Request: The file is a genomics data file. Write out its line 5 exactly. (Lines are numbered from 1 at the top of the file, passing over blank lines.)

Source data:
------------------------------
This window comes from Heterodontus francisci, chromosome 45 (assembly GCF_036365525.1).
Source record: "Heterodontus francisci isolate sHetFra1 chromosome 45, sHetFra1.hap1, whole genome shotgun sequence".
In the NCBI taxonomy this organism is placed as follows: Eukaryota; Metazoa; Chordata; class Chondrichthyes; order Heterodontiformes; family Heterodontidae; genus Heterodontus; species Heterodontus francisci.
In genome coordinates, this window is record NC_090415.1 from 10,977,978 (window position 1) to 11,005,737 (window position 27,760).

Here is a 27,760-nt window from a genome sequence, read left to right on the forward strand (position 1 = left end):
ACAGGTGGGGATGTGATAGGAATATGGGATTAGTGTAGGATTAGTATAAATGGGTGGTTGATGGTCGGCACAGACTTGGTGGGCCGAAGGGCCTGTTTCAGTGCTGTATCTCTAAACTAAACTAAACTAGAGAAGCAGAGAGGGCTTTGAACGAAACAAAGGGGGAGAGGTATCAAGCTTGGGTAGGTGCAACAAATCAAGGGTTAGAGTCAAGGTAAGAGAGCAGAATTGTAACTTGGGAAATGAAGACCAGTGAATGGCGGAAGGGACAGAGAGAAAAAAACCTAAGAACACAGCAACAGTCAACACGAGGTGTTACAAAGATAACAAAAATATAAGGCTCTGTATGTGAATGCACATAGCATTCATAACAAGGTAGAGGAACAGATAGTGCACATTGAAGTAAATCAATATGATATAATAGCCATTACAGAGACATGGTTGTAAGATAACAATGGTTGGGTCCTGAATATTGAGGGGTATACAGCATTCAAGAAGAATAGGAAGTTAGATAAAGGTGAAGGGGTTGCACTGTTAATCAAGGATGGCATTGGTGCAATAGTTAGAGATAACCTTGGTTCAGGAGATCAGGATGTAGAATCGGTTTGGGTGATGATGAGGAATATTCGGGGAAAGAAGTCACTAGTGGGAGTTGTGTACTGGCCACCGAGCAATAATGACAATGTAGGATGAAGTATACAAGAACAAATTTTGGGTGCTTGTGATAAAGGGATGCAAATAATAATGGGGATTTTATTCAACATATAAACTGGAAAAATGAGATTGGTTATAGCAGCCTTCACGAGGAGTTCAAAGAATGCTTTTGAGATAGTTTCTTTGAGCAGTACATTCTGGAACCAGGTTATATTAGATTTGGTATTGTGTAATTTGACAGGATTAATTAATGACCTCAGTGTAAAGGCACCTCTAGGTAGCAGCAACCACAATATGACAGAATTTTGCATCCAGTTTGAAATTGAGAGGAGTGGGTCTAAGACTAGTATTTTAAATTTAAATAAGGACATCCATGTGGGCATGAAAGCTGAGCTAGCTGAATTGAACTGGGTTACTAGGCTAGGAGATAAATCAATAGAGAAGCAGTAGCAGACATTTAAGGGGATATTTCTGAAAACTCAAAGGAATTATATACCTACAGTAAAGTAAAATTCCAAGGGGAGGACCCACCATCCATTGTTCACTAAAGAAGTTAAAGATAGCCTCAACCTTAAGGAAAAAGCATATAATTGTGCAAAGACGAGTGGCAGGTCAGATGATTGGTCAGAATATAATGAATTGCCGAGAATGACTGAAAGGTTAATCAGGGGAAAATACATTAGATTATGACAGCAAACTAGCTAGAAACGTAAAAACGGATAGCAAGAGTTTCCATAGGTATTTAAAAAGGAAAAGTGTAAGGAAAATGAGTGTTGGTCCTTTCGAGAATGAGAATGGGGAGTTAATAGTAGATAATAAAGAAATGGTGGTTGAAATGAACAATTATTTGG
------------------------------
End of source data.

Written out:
Here is a 27,760-nt window from a genome sequence, read left to right on the forward strand (position 1 = left end):